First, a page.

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Data Recovery 101: Cleaning Hard Drive Platters

Recovering the data stored on a failed hard disk drive (HDD) has always been hard…really hard. The nano-scale tolerances and cutting-edge technology that make the ultra-high capacity drives being sold today possible are not making the recovery task any easier.

However, as much as hard drive technology has changed over the last half a century, the data is still stored in a magnetic format on circular disks commonly referred to as platters. From a recovery standpoint, as long as the platters are healthy, the data can likely be recovered.

A hard drive making any kind of “clicking” sound could have platter damage.

But what happens when the hard drive fails and the platters are damaged? Can the data still be recovered?

The short answer is maybe. I know, not exactly a definitive answer. In all honesty, it really depends on the amount and location of the damage, and the capabilities of the lab performing the recovery work. In some instances, the damage to the platters is so severe or located in very critical areas that data recovery is impossible.

However, with the right expertise and cleaning equipment, many data recovery cases involving platter damage still result in a significant amount of the user’s data being recovered.

What factors determine whether or not Gillware can recover data from an HDD with platter damage?

Whether or not data can be recovered from a failed HDD is largely dependent on the health of the storage media, or platters. The platters, after all, are the components inside the HDD that store the binary data that comprises the user’s documents, photos, spreadsheets and more.

Unfortunately, with the ever-increasing capacity and decreasing tolerances of modern HDDs, incidences of platter damage (the delicate magnetic coating is scratched or scored) are on the rise. This is a troubling trend and one that represents huge challenges for the data recovery industry.

Damage to the HDD platters presents two distinct challenges to data recovery labs.

One of these challenges is the destruction of the data that lives in the regions of the disk that are physically scratched or damaged. Unfortunately, nothing can be done to remedy this. The data in those areas has been scratched from the platter surface and is not recoverable.

But what about all the areas of the platter(s) that are not physically damaged? Surely something can be done to recover the data in the areas of the platter that have not been relegated to a life as a pesky dust particle.

The short answer is yes, but doing so means we need to overcome the second challenge that data recovery labs face when attempting to recover data from an HDD with platter damage: dust. Not dust like you find on those annoying blinds you keep forgetting to wipe down during your spring cleaning kick, but rather the ultra-hard microscopic particulates generated inside the HDD when the read/write heads contact the platter surface. These particulates embed themselves in the platter surface and can damage otherwise healthy read/write heads.

Removing or smoothing these particulates and cleaning the platters is an essential first step when attempting to recover data from an HDD with damaged platters.

How does Gillware prepare damaged HDD platters for cleaning and data recovery?

Contrary to what a couple of popular threads on the all-knowing Internet claim, cleaning HDD platters is not as simple as picking up a rag soaked in some isopropyl alcohol and giving the platter a good ol’ spit shine. In fact, this “cleaning” technique leaves an undesirable residue behind that will further damage the platter during the recovery process.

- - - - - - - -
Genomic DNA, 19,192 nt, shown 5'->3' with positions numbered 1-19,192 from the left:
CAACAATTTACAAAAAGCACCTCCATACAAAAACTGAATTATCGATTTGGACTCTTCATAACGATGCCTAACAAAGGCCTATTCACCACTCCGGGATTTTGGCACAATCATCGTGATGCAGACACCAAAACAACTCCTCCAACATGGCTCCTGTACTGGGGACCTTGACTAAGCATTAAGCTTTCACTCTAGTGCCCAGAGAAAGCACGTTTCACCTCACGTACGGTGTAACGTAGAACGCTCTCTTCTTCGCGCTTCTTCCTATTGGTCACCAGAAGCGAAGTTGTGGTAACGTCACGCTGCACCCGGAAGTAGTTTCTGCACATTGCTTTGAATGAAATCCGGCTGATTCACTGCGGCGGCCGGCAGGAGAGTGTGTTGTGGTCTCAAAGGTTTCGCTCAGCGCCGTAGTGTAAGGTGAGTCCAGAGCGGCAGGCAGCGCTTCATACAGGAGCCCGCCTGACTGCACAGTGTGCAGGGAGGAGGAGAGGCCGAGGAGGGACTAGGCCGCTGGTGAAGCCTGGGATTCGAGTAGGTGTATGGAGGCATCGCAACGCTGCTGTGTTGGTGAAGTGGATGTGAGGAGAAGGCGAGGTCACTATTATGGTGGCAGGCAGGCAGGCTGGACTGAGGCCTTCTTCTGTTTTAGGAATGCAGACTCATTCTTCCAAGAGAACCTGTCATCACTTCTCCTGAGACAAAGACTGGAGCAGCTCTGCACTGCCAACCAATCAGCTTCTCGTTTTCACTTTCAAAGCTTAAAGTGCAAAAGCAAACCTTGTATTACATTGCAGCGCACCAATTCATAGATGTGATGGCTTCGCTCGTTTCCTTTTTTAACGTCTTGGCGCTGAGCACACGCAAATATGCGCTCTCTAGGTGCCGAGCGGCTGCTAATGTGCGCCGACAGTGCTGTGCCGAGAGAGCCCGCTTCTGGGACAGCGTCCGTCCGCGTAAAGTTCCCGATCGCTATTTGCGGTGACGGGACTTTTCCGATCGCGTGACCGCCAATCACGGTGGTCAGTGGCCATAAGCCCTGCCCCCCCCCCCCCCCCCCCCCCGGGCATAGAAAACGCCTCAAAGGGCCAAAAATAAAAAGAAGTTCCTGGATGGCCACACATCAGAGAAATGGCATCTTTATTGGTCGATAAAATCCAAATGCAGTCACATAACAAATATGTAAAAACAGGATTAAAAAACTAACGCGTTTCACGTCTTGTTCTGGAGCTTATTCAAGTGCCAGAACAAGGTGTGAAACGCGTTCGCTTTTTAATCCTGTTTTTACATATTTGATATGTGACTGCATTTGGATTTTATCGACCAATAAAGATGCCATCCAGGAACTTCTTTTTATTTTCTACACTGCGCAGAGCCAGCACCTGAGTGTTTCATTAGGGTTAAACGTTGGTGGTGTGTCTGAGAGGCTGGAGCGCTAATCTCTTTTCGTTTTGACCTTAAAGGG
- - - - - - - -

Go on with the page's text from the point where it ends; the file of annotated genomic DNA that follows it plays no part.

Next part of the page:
HDDs are highly precise electromechanical devices. Manual caveman techniques for cleaning not only don’t help the recovery effort, they actually cause additional damage that can make recovery by professional labs difficult or even impossible.

Instead, Gillware’s data recovery lab uses a sophisticated cleaning and burnishing process to remove unwanted particulates from the platter surface. Gillware engineers modeled our burnishing setup after a similar process used during the HDD assembly process at the factories of hard disk drive manufacturers like Western Digital and Seagate.

You might be thinking to yourself, “Why do the HDD manufacturers need to clean the platter surfaces during production?” The answer is that although HDD platters are manufactured using state-of-the-art techniques and are assembled in dust-free environments, imperfections are always possible. As a result, HDD platters are cleaned and burnished prior to being placed into the HDD chassis.

Gillware uses the same cleaning equipment employed by HDD manufacturers, specially retrofitted for life as a data recovery tool, to burnish the platter surface(s) and prepare it for recovery operations.

How We Burnish Hard Drive Platters

In the world of mechanics, burnishing is a natural process that occurs when two surfaces slide against one another, effectively polishing or smoothing each surface. In most circumstance, this is called “component wear” and is generally an undesirable phenomenon. However, in the world of data recovery, when dealing with platters with very hard embedded particulates that are in need of a good cleaning, it’s exactly what the doctor ordered.

A Closer Look at the Hard Drive Platter Cleaning and Burnishing Process

The first step in the burnishing process is to remove the platters from the HDD chassis for cleaning. The platters are then mounted, one at a time, on a custom fixture that spins the platter at 10,000-15,000 RPM. That’s around twice the normal speed consumer-grade hard disk platters spin at.

As the platter is spinning, a robotic arm with a special burnishing head attached is swiped over the platter surface. Think of the burnishing head as a very precise and expensive razor blade. As the burnishing head traverses the surface of the platter, it picks up or shears off the microscopic embedded debris left behind when the head stack crashed and the platter surface was damaged, cleaning the platters. Left after the burnishing and cleaning process is an ultra-smooth polished platter surface.